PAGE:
The government vs private seat sharing is always a poltiical issues in Karnataka. At least in the state there is some transparency, some debate, detailed news coverage. In Tamil Nadu, the professional education controversy is terribly politicised that you can’t often find out who the real culprits are! The political parties are the fronts for the powerful elements behind the present state of affairs in that state. Even the infamous Kanchi Shankaracharya criminal case is indirectly traced to have some links in the debates over the Mutt seeking permission to open a medical college and the denial of NOC for the same. With the result, the state which has had a headstart in quality medical education and medicare, had been lagging behind Karnataka and other states in the numnber of medical colleges and the medical seats. Now, the TN is complaining the Centre is not co-operating with MCI giving nod for a medical college in a rural area. This is of course unconvincing for the Karnataka state is going ahead with almost one medical college for every district.Let us conclude saying that professional education, engineering or medical, can no more be an exclusive domain of the government. The government must facilitate the growth of professional education in keeping with the industry needs, society needs. Also state politicians shouldn’t imagine they are the wise people to decide these things. Politicians often don’t have a long-term vision nor a grasp of how the world is moving. China and the USA are the two powerful triggers for India to stand up and be counted.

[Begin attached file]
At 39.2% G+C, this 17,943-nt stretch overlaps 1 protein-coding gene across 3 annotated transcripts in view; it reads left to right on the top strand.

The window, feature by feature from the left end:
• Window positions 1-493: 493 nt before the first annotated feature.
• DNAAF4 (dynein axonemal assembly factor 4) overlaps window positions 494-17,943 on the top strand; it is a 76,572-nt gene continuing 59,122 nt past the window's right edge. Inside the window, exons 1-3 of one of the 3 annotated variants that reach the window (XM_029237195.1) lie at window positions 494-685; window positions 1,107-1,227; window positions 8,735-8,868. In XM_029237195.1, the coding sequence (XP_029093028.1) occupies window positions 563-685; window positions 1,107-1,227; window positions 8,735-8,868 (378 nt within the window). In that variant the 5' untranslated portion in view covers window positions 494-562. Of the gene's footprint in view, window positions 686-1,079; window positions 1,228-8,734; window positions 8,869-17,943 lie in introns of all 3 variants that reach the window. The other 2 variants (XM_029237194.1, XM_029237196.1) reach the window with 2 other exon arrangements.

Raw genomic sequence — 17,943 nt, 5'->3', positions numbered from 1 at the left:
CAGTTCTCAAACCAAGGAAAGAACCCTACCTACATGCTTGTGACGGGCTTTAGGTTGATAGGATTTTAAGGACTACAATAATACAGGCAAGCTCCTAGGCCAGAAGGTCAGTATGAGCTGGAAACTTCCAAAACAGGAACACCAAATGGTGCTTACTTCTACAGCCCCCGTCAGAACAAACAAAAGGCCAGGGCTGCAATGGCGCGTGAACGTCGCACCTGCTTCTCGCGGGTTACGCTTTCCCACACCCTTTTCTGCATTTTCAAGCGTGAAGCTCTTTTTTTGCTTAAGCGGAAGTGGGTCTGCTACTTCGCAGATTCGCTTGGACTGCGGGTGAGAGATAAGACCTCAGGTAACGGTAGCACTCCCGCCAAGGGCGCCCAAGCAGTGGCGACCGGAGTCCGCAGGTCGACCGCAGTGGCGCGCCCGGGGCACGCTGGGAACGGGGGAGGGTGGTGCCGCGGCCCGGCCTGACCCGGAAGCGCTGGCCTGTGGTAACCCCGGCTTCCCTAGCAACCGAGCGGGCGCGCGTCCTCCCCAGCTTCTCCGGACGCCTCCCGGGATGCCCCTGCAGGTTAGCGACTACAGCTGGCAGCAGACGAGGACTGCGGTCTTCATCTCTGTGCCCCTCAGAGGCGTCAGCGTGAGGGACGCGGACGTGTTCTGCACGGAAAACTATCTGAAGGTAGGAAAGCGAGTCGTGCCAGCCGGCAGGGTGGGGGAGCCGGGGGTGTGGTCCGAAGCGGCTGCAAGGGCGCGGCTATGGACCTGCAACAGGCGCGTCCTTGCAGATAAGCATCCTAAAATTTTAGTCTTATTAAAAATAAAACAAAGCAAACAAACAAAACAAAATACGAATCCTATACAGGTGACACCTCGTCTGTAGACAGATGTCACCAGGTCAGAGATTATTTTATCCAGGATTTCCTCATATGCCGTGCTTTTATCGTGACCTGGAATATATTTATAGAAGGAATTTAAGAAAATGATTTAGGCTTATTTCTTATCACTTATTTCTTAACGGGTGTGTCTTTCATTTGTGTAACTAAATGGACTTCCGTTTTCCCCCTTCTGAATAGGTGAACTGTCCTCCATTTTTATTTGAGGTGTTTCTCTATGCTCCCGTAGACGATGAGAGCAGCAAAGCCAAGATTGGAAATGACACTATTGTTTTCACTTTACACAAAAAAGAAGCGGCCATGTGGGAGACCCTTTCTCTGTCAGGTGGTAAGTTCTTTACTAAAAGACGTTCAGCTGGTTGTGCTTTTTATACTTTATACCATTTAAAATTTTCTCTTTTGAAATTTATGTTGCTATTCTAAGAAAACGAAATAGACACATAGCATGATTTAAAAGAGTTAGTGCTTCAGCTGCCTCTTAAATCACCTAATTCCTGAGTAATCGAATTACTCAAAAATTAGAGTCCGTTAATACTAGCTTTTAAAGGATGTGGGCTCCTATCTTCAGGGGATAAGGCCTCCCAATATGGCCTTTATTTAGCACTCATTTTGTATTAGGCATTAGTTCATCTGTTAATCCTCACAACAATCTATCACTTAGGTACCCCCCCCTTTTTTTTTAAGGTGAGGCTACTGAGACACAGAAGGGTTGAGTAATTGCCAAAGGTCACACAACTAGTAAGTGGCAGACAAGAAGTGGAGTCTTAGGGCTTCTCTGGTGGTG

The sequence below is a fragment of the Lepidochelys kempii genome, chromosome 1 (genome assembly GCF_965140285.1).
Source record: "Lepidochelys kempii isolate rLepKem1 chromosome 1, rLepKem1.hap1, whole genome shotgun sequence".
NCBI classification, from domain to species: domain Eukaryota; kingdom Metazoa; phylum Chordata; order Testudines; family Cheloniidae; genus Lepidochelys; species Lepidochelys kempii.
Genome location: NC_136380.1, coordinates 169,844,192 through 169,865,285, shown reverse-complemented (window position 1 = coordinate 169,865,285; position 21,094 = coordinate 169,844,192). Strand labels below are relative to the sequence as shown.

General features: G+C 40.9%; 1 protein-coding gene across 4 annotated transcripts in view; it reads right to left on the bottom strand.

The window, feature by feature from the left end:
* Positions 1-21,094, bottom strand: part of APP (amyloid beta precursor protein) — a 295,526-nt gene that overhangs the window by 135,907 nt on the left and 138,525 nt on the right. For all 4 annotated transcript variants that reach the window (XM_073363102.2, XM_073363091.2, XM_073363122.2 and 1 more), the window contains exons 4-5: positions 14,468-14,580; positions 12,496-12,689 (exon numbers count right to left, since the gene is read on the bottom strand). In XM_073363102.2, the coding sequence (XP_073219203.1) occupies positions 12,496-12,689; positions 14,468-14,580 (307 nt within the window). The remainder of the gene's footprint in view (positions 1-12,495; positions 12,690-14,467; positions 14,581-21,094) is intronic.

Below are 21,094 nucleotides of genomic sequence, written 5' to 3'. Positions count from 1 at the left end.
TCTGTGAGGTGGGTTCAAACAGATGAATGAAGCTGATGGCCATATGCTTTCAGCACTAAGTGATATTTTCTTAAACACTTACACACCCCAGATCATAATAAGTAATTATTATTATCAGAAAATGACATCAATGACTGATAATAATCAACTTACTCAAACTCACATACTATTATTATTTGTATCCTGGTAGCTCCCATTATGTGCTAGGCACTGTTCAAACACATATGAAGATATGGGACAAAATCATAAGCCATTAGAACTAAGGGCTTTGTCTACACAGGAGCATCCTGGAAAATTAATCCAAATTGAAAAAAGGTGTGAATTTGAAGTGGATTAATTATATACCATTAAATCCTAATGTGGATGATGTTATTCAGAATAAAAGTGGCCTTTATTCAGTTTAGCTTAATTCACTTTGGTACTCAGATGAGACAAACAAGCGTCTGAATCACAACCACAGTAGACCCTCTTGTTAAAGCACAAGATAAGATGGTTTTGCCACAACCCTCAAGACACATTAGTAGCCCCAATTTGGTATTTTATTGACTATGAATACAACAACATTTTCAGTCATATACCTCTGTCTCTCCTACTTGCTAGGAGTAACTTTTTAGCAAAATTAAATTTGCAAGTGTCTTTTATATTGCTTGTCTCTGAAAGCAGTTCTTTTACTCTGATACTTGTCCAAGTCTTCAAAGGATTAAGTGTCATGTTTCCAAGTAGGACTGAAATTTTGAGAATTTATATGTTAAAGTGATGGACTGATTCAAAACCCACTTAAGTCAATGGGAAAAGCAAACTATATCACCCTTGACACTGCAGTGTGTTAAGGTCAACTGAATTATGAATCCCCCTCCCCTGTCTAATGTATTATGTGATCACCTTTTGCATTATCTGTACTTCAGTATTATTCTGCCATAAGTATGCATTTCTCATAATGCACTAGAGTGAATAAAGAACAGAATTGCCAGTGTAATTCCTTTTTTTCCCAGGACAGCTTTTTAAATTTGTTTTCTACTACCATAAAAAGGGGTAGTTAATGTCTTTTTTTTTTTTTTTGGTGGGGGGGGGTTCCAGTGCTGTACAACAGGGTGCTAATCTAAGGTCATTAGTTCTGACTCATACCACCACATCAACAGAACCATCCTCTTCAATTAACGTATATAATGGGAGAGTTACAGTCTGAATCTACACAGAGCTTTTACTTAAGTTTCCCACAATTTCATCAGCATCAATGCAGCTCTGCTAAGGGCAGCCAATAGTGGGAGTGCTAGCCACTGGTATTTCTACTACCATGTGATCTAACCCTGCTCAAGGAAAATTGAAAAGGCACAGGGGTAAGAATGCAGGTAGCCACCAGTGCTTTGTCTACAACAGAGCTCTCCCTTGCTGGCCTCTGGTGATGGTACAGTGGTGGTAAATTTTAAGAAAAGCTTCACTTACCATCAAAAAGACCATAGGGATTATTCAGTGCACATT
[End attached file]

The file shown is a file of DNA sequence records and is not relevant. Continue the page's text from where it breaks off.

India has done well! Without the government doing nothing. I mean in the IT sector growing at this speed! So, may be the very logic of the faster IT industry growth could push the governments to respond to the market dictates. That is welcome. After all what is liberalisation? It is a response to the opening up of the economy, the growth of markets, globalisation and the coming of the IT revolution. So, at least from now onwards, one hopes our politicians learn to get to grips with the big picture! India can be turned into a superpower in some core areas. Our English speaking engineering and other technical skills is a great asset. So, we have to move on. India had suffered a lot for a long time. For more than one thousand years of poverty, our long colonial hang-up had all corroded our mental energies. So, we need lot of vigilance, lots of boldness of vision and an activist development goals.
In Karnatak, we can see the trends and the tensions.So, we welcome and support the ground level realities in engineering education expansion. Let us have a positive outlook and let us do things with an optimism. Our support for the Karnataka government is total! Given the present and the future potential for India’s growth!